How to plot your GPS tracking data on a SAS map


These days many devices (such as smart phone apps, Fitbits, Apple watches, dog tracking collars, car gps, hiking gps, teen/car trackers, etc) can track your location, and provide you with standard/canned ways to analyze the data. This blog post shows how I created a custom SAS map of the tracking data for my recent trip to Cuba. Hopefully this will inspire and help teach you to create your own custom maps!

Before we get into the nitty gritty data analysis, here are a few pictures I took in Cuba...


And now, back to the data analysis!...

For our trip (kayaking the 100+ miles from Cuba to the US), we used a special tracking device called a SPOT (on loan from my good buddy Mark - thanks Mark!). This device tracked our position, and relayed the coordinates directly to a satellite every ~10 minutes, so our friends, family, and fans could monitor our progress on SPOT's Web page. Here's a screen capture of their map:


The SPOT map was very useful for interactive/instantaneous tracking - it lets you pan & zoom, and view the map or a satellite image, and you can view the data points 50 at a time. But I wanted something a little different...

So I had my buddy Mark download the data in csv format, so I could do my own analysis. Here's how the csv data was structured:


And here is the code I used to import the data into SAS:

PROC IMPORT DATAFILE="cuba_crossing_spot_data.csv"
OUT=anno_path (rename=(var1=date_time var4=lat var5=long))

I used the lag() function in combination with the geodist() function to calculate the distance between each successive data location reading, and I used a data step to calculate the running total miles. I added some extra variables to the dataset so it could be used to annotate markers on the map, and added html hover-text so you can the timestamp and distance for each marker. Below is a snapshot of the map - click it to see the interactive version with html hover-text:


There are a few other things I added that are also worth mentioning. The lat/long grid lines are created programmatically in a data step, and annotated on the map. I have labeled certain cities and landmarks based on their lat/long values, with the location of the label determined by an x/y offset. The landmark labels have html drill down links to the google map zoomed in to that location. And I use Proc Sql to grab the maximum distance (117.7 miles) and stuff it into a macro variable, so I can use it in the title.

It's a nice little example that shows how to add a lot of things to a map. Here's the code, if you'd like to download it and try running & modifying it.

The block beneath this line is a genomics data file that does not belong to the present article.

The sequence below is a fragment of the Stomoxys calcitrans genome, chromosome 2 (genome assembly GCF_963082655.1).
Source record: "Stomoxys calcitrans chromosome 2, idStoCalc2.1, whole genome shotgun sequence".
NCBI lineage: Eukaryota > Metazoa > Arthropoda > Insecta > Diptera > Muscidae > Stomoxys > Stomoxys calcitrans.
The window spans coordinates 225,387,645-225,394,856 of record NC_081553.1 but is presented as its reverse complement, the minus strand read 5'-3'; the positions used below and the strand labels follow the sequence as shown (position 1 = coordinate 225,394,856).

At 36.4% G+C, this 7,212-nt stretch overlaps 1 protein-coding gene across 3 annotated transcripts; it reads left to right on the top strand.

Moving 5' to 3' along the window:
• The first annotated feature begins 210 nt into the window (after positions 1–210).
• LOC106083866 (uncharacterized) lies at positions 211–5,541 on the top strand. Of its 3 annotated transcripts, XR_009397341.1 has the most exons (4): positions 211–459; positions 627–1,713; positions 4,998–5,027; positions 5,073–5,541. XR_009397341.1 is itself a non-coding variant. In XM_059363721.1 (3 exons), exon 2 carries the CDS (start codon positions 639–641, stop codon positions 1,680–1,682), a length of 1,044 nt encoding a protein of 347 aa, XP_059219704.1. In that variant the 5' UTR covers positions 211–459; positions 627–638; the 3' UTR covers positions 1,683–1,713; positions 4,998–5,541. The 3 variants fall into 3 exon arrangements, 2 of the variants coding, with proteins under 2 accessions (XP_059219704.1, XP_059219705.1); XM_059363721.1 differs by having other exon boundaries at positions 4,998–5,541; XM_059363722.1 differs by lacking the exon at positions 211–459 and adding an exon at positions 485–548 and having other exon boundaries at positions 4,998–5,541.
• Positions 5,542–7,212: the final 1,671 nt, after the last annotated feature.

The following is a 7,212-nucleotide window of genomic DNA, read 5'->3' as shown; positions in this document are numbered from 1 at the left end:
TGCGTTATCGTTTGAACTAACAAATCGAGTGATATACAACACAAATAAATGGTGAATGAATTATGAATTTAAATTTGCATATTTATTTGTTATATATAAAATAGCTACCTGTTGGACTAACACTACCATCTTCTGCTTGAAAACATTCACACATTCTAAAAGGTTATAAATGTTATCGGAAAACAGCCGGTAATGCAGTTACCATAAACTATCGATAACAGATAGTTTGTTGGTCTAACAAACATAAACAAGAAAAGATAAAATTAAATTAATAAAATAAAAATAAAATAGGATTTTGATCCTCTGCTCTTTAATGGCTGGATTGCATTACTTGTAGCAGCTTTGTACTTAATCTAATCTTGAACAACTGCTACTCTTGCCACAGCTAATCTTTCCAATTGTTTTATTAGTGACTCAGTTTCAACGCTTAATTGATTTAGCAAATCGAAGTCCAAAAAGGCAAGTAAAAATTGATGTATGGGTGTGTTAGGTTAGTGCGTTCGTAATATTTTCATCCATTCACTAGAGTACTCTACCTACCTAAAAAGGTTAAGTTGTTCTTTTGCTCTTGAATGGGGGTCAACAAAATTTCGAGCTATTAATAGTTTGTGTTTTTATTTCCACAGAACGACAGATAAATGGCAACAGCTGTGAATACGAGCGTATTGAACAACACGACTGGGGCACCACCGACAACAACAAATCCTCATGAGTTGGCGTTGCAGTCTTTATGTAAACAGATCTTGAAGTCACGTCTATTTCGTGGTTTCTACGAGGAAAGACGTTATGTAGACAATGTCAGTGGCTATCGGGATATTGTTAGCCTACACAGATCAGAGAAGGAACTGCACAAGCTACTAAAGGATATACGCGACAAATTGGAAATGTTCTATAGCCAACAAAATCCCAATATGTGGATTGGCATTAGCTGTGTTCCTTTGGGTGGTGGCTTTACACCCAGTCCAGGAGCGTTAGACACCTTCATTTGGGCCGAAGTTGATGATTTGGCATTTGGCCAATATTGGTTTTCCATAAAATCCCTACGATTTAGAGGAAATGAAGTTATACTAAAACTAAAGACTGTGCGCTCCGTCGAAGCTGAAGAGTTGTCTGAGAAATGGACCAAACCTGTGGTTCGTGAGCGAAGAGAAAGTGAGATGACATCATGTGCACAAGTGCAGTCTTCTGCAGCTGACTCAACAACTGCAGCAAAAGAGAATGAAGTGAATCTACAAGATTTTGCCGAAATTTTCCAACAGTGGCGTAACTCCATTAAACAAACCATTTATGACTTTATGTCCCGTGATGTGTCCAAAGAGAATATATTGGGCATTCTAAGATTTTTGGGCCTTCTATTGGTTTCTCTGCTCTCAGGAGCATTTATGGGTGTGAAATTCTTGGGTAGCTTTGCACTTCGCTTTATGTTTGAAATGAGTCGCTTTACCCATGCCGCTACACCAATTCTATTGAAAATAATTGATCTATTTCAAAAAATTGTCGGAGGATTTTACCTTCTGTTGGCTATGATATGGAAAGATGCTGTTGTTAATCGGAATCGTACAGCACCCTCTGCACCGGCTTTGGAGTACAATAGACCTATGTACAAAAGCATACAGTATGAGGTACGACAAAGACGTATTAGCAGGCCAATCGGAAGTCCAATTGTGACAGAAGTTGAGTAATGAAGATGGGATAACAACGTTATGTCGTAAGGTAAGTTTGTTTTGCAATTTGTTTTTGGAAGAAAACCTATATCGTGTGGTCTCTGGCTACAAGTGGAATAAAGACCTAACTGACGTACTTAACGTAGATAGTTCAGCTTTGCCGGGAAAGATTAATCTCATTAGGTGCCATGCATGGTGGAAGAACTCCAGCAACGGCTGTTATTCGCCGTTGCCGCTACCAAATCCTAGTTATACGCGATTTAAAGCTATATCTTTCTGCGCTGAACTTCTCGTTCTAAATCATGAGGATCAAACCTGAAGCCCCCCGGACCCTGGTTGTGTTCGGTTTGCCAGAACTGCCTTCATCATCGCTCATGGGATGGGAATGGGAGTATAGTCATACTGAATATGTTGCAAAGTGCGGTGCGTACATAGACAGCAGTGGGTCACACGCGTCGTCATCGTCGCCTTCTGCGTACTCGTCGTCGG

So ... what sort of tracking data might you have, and what kind of custom analysis would you like to do with it using SAS?!?

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About Author

Robert Allison

The Graph Guy!

Robert has worked at SAS for over a quarter century, and his specialty is customizing graphs and maps - adding those little extra touches that help them answer your questions at a glance. His educational background is in Computer Science, and he holds a BS, MS, and PhD from NC State University.


    • Robert Allison
      Robert Allison on

      You would need to change several things in the code. Rather than mapsgfk.namerica, you could use mapsgfk.oceania or mapsgfk.thailand. And there are a couple of places where I specify the rectangular area (when I draw the lat/long gridlines, and where I clip the maps in Proc Gproject - you would need to select a good lat/long range for the area around Thailand you want to show. Here's how I specify the coordinate range for the annotated gridlines:

      %let min_long=-80.5;
      %let max_long=-83;
      %let min_lat=23;
      %let max_lat=25.50;

      And here's how I specify it for the gproject area:

      proc gproject data=combined out=combined dupok latlong eastlong degrees

  1. Nice trip. Great example.

    Maybe you could do something like this for the SAS Dragon Boat practice and completion. I would think something could be learned for improvement.

  2. Wow, 36 hours at sea in a kayak. Must have felt great to stand up in Key West. I plotted out your incremental miles and noticed a big spike just before noon on Sep-12 where you traveled almost 3 miles in ten minutes. Were you trying to catch up to the catamaran for lunch or trying to avoid becoming something else's lunch?

    • Robert Allison

      Are you talking about the 2.971 miles traveled between the 2 data points 10:22 & 11:12am? (note that most of the data points are about 10 minutes apart, but these two are much more than 10 minutes!) :)

  3. Hi Robert - great blog!

    I set myself a target of cycling 1000 off-road miles this year.

    I download my STRAVA .gpx files and use a piece of Python code to create a CSV file (I could have used SAS for this but the Python code was already out there).

    I then read the data into SAS and created both a basic forecast of where I’m going to be at year end and one using a custom model in Forecast Studio. The data from Forecast Studio I then plot
    using SGPLOT as you can see in the link -

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